April 25th, 2012
10:30 PM ET

Controversy over mad cow disease testing

The first U.S. case of mad cow disease in six years was detected in California. Anderson asked  Dr. Sanjay Gupta about the cause of the condition. Gupta said "it's pretty hard" to spread mad cow disease, even among cattle. "Likely it's spread by cows eating body parts of other cows," he said. "Specifically the body parts are the central nervous system body parts."

Elise Odabashian from Consumers Union believes it's not an isolated incident. When talking about the procedure and sample size, she told Anderson, "The USDA tests only about 40,000 of  35 million cows killed ever year. That's just a tiny fraction . So they're not looking very hard for mad cow disease, and so they're not finding it very often."

Odabashian thinks there should be more testing, but she also suggests an alternative method for surveillance. "There are private companies who want to spend their own money to test their own beef so they can sell their beef to other countries that have said they didn't want to buy U.S. beef. Those companies in the United States that want to test their own meat have been prohibited from doing so by the USDA" she said.

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Filed under: Mad cow disease • Medical News
soundoff (5 Responses)
  1. Autumn Kelley

    I am a vegetarian, and I understand what the process is of the time any animal is born, to when it is slaughtered and sent to the supermarket.

    Cows for example; once they are born, they are separated from their mothers and many are kept in crates, or huddled together in giant pens. This is a cause for disease. when animals live on top of each other in their own filth the animals themselves will be sick.
    Farmers take no time to check on health, the animals could die in the pen where the healthy cows could precede to get sick.The cows are also being fed more than just hormones, they are fed anything and everything to fatten the animal up, protein enhanced with steroids is a go to for farmers.

    Even when meat says it is "natural," "organic" or "free-range" it doesn't mean you are getting meat from farms where the animals are being treated any better. It means the government has set rules/codes by which theses farms should follow.Such as 'open air" which animals can't enjoy because there are so many animals in a confined space and they cannot move. But just like the animals at a factory farm these animals are just abused; By antibiotics, steroids, cruel living environments. these animals are also slaughtered and mishandled in the same way.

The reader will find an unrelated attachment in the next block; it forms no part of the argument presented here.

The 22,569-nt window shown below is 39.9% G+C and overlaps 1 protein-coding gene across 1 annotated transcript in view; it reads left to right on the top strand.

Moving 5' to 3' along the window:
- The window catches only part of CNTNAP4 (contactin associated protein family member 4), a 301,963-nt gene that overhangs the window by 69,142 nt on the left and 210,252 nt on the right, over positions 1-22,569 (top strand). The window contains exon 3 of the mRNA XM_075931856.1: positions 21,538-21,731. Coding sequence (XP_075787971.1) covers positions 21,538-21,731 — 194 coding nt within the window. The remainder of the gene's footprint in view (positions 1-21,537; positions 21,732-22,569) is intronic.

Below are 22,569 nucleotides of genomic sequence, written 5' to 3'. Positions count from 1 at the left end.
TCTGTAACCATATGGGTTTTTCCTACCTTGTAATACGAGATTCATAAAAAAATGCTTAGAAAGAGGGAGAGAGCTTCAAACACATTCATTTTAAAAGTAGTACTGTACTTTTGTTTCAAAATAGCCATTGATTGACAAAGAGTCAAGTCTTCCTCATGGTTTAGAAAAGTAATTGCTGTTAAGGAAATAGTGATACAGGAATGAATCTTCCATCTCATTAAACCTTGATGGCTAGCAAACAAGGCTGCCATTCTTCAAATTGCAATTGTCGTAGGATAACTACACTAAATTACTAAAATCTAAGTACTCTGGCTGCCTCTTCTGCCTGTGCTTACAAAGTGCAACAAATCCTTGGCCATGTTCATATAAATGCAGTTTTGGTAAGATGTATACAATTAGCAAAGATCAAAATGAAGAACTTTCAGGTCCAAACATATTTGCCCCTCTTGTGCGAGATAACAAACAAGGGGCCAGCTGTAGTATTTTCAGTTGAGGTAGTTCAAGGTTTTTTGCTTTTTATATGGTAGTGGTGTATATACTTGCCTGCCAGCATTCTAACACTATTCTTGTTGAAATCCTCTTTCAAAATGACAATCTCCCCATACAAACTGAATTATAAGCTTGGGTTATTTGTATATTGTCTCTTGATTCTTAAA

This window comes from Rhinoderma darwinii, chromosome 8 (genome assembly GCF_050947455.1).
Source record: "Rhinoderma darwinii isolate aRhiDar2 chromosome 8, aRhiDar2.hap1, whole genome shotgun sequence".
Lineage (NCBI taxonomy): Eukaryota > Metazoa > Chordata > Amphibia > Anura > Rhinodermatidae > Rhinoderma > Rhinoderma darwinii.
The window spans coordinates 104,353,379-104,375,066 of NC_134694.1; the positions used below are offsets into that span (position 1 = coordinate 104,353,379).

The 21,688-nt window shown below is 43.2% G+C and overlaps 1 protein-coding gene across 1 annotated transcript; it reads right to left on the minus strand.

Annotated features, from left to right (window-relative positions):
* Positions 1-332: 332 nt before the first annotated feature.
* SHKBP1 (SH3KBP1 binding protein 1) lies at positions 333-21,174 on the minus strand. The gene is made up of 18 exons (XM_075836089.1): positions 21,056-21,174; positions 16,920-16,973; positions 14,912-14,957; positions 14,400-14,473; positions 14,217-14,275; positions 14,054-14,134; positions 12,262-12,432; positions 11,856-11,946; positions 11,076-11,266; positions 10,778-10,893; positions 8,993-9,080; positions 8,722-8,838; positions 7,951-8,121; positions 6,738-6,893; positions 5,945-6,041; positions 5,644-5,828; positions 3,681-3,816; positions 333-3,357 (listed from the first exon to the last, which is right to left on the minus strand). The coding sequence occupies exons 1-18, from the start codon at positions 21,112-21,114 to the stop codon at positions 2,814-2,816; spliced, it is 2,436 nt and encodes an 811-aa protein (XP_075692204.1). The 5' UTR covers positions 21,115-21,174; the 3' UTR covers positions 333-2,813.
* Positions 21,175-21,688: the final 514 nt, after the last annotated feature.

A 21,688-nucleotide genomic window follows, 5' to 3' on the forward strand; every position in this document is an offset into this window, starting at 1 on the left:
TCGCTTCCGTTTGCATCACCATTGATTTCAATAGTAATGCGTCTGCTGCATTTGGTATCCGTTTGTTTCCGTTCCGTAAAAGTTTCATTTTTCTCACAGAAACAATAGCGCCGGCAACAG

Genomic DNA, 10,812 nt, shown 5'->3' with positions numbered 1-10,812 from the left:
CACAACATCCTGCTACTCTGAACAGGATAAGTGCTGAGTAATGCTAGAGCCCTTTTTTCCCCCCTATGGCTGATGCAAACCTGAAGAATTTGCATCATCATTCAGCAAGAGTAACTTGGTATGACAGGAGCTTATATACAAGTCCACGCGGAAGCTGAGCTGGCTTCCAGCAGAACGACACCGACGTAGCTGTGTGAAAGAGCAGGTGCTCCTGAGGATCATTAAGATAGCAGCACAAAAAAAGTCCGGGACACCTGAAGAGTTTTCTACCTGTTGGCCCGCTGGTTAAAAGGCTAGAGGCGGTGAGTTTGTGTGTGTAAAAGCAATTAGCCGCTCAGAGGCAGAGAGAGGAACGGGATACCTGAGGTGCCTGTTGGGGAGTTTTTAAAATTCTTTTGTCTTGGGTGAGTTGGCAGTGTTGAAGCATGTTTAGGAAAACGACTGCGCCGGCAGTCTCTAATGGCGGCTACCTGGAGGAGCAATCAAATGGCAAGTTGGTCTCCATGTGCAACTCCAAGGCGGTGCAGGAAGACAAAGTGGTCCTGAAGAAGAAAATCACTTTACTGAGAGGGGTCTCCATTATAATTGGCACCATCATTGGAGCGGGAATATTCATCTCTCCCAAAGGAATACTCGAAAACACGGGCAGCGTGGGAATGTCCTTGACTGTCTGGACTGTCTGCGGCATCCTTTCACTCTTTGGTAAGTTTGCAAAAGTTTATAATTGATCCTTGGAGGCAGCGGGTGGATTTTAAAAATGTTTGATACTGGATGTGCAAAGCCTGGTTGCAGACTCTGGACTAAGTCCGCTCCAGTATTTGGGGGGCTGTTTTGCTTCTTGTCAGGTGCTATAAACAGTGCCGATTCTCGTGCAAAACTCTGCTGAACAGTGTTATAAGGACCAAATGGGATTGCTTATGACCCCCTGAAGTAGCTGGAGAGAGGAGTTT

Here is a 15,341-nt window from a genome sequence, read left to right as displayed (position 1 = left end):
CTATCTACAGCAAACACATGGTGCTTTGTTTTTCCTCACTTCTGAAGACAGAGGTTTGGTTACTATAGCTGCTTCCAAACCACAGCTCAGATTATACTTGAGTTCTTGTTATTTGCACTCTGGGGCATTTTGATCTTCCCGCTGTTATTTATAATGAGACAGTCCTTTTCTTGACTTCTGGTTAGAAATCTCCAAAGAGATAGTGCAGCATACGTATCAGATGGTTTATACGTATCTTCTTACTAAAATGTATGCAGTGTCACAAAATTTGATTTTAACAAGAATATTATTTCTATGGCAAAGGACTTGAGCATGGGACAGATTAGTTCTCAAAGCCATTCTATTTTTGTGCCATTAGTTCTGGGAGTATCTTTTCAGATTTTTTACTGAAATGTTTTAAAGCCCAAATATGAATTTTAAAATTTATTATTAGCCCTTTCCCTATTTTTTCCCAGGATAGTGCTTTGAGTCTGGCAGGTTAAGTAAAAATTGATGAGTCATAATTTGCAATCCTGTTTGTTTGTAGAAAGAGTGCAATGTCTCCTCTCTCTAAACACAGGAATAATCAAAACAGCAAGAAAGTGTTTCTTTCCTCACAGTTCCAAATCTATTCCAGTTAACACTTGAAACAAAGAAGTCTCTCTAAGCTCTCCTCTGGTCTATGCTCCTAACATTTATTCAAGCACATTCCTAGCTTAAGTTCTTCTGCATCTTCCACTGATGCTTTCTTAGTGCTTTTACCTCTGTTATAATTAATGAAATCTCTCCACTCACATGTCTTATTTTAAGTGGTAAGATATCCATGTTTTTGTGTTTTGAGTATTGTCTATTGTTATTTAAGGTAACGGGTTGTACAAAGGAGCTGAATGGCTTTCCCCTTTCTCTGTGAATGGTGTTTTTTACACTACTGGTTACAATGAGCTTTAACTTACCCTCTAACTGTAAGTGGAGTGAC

Meat is no longer safe to eat, the cows, or any livestock are kept in very harsh and uncomfortable conditions creating diseases. All animals are slaughtered in the same slaughter houses, so even if your beef is "organic' "free-range" or "natural" it slaughtered in the same place as all the "regular" meat with every animal mixed in.These animals are also genetically manipulated making them grow faster, If money weren't the number one concern, our food would be handled much better.

    May 1, 2012 at 3:12 am |
  2. J Klein

    The U.S. beef industry tests less than 0.1% of cows slaughtered each year for mad cow disease.
    I wonder how many infected cows slip through the system.

    The FDA banned feeding risky cow parts (such as brain, spinal cord) to cattle, but these cow parts are still used to make animal feed and pet feed.
    For example, cow parts are used to make chicken feed.
    And over 1 million pounds of CHICKEN LITTER are fed to cattle each year.
    (Chicken litter consists of floor wastes that include feces and spilled feed.)
    I'm not lying. Look it up.

    So, an infected cow may be turned into chicken feed, then become chicken litter, then be fed back to cows, then end up as steak on your dinner table. Appetizing, huh?

    The American public has spoken out about "pink slime" beef.
    Now it's time for us to speak out and ban the practice of feeding cows animal feces!

    April 27, 2012 at 7:10 pm |
  3. sdintz

    Why isn't anyone on CNN asking the obvious question? WHY ARE COWS EATING MEAT....AND SPECIFICALLY OTHER GROUND UP COWS!!!!!! Cattle have a complex stomach system which has 4 components, designed specifically for GRASS!!!!!!! GRASS PEOPLE.....GRASS!!!!!!!!

    April 26, 2012 at 3:23 pm |
  4. Dolly Urdanick

    Anderson: You need to tell folks about the human form of mad cow disease called "Creutzfeldt-Jakob" Disease. Symptoms are identical to mad cow disease... people need to know about this deadly disease and that it is very prevalent in the US. Tell folks about CJDVOICE (www.cjdvoice.org) and information and support group that explains CJD very well. People who have lost a loved one to CJD telll their stories on this website.

    You also need to tell people that deer and elk have "chronic wasting" disease which is the same thing as mad cow disease or Creutzfeldt-Jakob Disease. Different names... but the disease is still deadly and has the exact same symptoms... whether it is a cow, human being, deer, elk, or cat, or mink.

    Vegatarians have also died from CJD... so that eliminate the theory of contracting CJD from contaminated beef. The scientists and doctors are not being forthcoming and honest about this disease. A lot of cases diagnosed as "Alzheimers" are misdiagnosed and are actually Creutzfeldt-Jakob Disease.

    April 26, 2012 at 2:19 pm |
  5. Claudio Perfetti

    Anderson: I just watched this segment. Why on earth aren't you or Sanjay asking "why are we feeding body parts of cows to other cows?". That is the root cause of all of this. We wouldn't need to test for mad cow if we just stopped that practice. We don't feed human body parts to humans. Why do we think doing it with animals is sustainable?

    April 25, 2012 at 10:45 pm |